FAA Accepts Universal Hydrogen’s STC Bid for ATR 72 Conversion

The agency also issued guidance to establish certification criteria for the aircraft conversion to electric motors powered by hydrogen fuel cells.

Universal Hydrogen's modified ATR 72 in its hangar in Toulouse, France

Universal Hydrogen is using this modified ATR 72-500 hydrogen fuel demonstrator to develop its hydrogen retrofit kit. (Courtesy: Universal Hydrogen)

The move toward alternative fuel sources for airliners has taken a step forward as the FAA accepted Universal Hydrogen's application for a supplemental type certificate (STC) for the conversion of ATR 72 regional airliners to electric motors powered by hydrogen fuel cells.

The FAA on Thursday issued the G-1 Issue Paper that establishes certification criteria, including airworthiness and environmental standards required by the FAA to ultimately certify the Universal Hydrogen design for ATR 72 conversion to hydrogen power.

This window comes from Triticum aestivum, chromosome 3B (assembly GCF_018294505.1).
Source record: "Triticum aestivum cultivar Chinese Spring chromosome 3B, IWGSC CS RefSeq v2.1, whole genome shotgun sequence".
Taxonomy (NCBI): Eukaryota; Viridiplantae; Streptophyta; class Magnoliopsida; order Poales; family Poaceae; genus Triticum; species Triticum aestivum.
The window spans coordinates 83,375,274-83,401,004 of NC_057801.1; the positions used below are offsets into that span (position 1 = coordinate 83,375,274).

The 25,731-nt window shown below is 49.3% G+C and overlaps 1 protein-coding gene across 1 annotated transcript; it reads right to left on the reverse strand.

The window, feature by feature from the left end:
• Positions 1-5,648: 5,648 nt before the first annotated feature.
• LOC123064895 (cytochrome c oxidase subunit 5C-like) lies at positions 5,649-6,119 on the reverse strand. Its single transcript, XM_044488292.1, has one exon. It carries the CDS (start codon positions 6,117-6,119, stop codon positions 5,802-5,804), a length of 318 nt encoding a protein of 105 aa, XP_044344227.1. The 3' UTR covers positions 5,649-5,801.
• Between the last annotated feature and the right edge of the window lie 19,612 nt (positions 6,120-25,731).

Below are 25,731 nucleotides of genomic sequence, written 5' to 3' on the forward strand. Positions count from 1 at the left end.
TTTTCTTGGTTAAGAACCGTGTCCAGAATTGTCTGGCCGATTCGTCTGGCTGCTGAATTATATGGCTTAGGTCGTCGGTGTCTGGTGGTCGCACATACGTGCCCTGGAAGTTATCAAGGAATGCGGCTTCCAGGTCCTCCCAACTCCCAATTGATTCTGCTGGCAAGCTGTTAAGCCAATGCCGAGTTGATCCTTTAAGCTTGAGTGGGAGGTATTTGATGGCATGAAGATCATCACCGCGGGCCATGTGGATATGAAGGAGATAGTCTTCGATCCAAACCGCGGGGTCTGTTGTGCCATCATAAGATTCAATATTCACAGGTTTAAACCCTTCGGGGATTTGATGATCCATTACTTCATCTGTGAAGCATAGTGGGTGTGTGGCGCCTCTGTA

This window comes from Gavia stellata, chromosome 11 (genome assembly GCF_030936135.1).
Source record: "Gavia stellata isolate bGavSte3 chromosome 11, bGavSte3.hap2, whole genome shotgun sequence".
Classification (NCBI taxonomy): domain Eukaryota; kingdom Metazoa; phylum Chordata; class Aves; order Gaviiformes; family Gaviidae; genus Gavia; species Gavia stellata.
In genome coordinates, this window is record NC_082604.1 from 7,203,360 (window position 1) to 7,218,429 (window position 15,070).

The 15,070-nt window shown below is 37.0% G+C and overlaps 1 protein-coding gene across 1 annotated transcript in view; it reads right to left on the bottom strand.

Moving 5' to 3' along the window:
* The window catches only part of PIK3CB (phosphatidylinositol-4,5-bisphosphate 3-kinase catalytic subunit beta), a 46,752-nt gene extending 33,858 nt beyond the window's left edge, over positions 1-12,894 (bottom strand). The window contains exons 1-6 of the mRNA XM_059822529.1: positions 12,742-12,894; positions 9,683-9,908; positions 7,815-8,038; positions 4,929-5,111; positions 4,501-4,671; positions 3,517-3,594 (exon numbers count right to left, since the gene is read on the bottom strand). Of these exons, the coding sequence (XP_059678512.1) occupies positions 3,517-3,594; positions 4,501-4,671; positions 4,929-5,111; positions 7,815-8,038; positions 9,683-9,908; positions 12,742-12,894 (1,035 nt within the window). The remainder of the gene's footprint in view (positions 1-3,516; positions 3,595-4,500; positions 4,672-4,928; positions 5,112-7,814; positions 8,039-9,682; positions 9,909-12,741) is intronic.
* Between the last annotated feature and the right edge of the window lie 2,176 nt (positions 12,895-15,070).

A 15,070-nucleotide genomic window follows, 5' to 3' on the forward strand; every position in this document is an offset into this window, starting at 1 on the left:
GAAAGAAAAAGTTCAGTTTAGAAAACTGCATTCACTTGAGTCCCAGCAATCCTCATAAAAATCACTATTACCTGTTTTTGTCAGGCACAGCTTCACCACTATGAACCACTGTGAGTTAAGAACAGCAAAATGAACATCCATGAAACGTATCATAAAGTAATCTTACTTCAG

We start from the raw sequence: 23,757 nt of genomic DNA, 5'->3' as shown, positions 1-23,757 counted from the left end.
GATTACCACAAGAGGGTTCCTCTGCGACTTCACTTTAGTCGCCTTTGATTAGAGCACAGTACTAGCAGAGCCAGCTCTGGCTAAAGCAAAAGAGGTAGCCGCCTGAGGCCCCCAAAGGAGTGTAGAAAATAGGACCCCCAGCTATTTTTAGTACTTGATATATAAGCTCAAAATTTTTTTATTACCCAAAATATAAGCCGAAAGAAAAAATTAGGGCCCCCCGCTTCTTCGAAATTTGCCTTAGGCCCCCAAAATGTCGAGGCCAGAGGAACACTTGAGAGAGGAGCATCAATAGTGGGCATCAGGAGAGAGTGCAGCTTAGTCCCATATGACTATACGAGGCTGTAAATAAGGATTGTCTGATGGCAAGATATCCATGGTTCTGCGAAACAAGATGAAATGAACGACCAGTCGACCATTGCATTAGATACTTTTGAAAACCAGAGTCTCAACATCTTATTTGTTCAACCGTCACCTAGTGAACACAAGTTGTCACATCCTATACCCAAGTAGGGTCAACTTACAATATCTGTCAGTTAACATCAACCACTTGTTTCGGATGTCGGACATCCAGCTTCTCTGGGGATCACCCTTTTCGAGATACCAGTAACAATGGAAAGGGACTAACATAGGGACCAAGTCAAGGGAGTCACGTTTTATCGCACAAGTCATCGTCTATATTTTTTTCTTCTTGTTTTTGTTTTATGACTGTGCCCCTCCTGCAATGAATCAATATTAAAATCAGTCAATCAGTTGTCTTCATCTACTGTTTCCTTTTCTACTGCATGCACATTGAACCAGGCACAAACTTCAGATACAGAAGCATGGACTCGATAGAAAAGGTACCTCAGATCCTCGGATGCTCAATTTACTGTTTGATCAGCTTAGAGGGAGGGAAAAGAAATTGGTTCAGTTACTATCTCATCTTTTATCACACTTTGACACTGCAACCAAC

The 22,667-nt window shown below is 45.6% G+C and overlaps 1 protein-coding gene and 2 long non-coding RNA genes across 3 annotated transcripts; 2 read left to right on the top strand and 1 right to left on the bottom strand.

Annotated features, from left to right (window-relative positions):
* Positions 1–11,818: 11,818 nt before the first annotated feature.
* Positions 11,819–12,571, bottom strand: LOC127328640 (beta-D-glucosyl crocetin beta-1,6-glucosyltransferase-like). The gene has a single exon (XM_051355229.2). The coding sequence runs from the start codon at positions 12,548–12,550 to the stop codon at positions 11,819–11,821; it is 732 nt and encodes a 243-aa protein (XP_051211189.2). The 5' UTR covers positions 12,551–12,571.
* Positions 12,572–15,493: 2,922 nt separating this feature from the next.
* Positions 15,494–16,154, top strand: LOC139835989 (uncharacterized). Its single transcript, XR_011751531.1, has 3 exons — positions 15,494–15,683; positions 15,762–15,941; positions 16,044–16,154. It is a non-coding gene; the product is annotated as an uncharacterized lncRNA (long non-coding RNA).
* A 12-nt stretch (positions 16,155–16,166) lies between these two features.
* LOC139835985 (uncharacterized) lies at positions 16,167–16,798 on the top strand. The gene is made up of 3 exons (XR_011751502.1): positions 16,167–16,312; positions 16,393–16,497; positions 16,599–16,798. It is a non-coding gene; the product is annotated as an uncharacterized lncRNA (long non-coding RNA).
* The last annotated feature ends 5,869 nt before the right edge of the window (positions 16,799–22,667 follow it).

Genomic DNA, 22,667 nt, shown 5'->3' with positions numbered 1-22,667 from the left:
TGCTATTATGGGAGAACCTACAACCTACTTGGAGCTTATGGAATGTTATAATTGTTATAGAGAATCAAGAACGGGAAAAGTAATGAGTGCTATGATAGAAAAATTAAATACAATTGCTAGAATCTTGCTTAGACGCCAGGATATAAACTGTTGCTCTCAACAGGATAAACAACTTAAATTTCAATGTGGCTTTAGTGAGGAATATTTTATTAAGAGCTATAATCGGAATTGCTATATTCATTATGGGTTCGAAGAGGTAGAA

California-based Universal Hydrogen will continue working with the FAA to finalize the full certification requirements.

Hydrogen Logistics

In addition, the company is building a hydrogen logistics network. According to Universal Hydrogen, its modular hydrogen capsules can be transported over the existing freight network from production directly to the airplane anywhere in the world.

Universal Hydrogen is also working to certify a powertrain conversion kit to retrofit existing regional aircraft to fly on hydrogen.

In July 2022, Universal Hydrogen unveiled its test demonstrator aircraft, a modified ATR 72-500 at its facility in Toulouse, France. The airplane’s powertrain was converted from a conventional turboprop configuration to electric motors powered by hydrogen fuel cells. 

The conversion kits for ATR 72s include proprietary, liquid hydrogen modular capsules intended to make green hydrogen fuel transport and loading effective and efficient.  

Several air carriers are taking notice of the new technology. In 2022, Universal Hydrogen secured a deal with Connect Airlines for a firm order to convert 75 ATR 72-600s to hydrogen powertrains. The agreement includes an option to convert 25 additional aircraft. Deliveries are expected to begin in 2025.

Meg Godlewski has been an aviation journalist for more than 24 years and a CFI for more than 20 years. If she is not flying or teaching aviation, she is writing about it. Meg is a founding member of the Pilot Proficiency Center at EAA AirVenture and excels at the application of simulation technology to flatten the learning curve. Follow Meg on Twitter @2Lewski.

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